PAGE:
A Manhattan based provider of rooftop solar power is seeking the protection of the bankruptcy court two months after closing its operations. The company, Level Solar, had its headquarters in Manhattan and two installations on Long Island. It also had offices in Massachusetts and Rhode Island. The company filed its Chapter 11 petition on December 4.
The company terminated all non-headquarters employees in September. Most of these employees worked on Long Island, where the company reportedly had more than 2,000 customers. The company’s bankruptcy filing lists assets of between $50 million and $100 million. It also lists debts in excess of $5 million and more than 200 creditors.
One of the largest creditors is Cooper Electric Supply Co., the debtor’s principal supplier of electric equipment and parts. A notable feature of Level Solar’s bankruptcy filing is the company’s request for court approval to hire a forensic accounting firm to investigate “potential financial and other misconduct” of a former company official and “possibly” other employees.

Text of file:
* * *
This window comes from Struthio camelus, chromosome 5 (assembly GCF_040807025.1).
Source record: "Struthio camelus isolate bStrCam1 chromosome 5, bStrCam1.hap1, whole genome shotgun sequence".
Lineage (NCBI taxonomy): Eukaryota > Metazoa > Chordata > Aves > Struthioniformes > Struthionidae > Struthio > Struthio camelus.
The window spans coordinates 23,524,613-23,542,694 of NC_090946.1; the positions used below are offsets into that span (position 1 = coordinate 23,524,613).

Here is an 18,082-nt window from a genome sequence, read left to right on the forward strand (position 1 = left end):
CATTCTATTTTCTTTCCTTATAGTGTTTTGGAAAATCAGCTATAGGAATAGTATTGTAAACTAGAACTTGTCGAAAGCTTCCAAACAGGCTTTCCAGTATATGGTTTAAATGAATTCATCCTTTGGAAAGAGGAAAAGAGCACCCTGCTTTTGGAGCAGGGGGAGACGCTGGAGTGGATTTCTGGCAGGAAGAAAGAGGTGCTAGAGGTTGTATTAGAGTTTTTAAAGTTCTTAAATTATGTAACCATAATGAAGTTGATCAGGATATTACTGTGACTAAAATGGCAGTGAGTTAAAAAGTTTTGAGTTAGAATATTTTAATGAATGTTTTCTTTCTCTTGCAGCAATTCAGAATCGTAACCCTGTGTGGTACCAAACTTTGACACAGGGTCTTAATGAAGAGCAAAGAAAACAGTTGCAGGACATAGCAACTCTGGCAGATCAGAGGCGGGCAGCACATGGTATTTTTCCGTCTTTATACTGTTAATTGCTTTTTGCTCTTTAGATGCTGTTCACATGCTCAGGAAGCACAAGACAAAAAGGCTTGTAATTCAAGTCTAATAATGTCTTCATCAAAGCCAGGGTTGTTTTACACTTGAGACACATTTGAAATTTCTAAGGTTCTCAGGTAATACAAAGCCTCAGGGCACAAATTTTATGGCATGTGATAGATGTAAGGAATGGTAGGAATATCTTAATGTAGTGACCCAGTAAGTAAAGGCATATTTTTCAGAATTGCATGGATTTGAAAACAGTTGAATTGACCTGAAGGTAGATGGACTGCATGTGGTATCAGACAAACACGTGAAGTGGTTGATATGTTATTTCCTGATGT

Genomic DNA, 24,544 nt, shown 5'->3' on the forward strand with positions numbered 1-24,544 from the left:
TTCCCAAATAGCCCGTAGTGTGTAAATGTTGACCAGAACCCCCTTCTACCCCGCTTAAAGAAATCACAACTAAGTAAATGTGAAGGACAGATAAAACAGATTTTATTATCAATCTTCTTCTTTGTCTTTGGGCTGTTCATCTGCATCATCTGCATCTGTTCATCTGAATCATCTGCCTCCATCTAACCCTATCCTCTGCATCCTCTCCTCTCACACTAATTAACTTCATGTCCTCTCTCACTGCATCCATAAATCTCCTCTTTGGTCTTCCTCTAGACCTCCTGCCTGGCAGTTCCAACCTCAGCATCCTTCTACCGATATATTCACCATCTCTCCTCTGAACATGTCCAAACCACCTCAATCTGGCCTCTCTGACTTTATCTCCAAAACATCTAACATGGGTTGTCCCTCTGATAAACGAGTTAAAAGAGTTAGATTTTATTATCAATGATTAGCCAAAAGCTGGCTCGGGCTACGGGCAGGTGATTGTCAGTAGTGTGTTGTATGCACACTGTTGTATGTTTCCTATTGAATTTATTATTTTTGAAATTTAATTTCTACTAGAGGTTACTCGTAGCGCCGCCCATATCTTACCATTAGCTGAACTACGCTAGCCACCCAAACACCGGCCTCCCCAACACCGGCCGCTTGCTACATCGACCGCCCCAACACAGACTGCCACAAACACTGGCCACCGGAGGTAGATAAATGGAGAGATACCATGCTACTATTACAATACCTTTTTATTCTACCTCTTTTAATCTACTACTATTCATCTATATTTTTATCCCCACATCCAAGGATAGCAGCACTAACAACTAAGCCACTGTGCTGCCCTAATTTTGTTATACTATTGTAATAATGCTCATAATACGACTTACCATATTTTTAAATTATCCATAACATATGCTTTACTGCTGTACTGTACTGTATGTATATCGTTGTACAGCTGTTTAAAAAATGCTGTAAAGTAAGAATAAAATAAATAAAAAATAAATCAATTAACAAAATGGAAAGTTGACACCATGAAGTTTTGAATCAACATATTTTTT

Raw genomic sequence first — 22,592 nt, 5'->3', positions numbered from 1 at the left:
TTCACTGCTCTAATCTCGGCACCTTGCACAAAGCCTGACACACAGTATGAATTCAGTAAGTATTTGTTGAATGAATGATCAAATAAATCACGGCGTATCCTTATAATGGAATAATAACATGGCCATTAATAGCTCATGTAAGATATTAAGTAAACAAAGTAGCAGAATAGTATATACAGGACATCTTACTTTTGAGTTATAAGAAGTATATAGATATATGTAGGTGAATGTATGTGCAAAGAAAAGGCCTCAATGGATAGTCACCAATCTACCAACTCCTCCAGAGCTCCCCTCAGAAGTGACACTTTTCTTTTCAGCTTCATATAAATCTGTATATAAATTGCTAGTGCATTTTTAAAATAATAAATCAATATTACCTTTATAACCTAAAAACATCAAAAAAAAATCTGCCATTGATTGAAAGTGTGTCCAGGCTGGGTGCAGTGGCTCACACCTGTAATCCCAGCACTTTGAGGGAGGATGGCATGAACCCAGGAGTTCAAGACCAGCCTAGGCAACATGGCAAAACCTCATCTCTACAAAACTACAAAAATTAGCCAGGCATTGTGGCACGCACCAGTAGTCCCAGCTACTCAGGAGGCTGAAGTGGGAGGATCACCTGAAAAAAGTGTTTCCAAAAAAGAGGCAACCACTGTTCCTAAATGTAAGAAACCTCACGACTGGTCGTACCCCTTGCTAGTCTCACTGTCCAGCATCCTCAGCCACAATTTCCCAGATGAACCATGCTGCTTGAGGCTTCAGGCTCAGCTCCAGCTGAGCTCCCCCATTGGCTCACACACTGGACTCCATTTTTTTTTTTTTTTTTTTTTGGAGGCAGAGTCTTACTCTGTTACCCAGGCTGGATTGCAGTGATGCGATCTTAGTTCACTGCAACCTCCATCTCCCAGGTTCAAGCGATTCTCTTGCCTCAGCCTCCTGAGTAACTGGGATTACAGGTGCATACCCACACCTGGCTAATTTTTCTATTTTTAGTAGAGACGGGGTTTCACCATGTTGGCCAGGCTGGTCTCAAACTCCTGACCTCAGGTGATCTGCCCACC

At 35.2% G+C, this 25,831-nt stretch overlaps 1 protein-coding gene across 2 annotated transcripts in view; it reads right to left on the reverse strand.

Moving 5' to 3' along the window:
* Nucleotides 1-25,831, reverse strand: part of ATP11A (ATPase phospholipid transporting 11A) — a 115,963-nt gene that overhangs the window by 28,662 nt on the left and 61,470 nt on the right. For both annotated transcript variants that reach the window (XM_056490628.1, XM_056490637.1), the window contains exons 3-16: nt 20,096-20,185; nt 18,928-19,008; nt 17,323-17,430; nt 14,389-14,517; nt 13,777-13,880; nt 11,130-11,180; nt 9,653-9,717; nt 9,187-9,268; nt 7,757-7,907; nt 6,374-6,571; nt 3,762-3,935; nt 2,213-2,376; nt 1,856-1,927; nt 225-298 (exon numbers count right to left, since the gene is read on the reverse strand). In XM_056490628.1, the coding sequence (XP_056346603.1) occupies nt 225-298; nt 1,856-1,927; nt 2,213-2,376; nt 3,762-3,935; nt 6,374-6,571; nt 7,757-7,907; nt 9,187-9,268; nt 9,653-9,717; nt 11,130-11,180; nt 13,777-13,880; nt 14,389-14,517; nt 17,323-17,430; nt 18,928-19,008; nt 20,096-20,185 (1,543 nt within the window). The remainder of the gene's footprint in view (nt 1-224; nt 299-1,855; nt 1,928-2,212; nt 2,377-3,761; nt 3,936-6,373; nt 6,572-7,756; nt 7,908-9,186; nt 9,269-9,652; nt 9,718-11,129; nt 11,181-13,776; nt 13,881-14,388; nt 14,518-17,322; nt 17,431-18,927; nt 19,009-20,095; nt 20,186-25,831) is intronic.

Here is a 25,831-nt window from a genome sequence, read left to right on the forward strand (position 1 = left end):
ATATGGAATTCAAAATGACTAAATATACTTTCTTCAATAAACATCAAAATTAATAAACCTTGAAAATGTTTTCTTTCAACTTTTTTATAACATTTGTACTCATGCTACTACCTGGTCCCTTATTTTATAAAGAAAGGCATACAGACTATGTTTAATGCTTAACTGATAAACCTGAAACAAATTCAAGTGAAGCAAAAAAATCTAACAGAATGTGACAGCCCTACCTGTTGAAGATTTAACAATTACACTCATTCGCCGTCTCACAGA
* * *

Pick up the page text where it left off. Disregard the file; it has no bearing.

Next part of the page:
In 2015, Level Solar obtained $25 million in secured financing from New York’s Green Bank program. Despite the fact that the bank served a notice of default on Level Solar last Friday, a spokesman for the New York State Energy Research and Development Authority, said that the Green Bank has worked and will work closely with Level Solar to sort through its financial problems. Much of Level Solar’s operations have been assumed by SUNation Solar Systems pursuant to an agreement that protects SUNation from exposure to Level Solar’s creditors. The president of SUNation said that the company was “cranking away making Level customers SUNation customers.” The comment raises questions about the kind of future Level Solar will face if and when it emerges from bankruptcy.
The outcome of this bankruptcy is difficult to foresee. The company will undoubtedly lean heavily on the expertise of its attorneys and financial advisers.
Source: Newsday, “Solar company files for Chapter 11 bankruptcy protection,” Mark Harrington, Dec. 5, 2017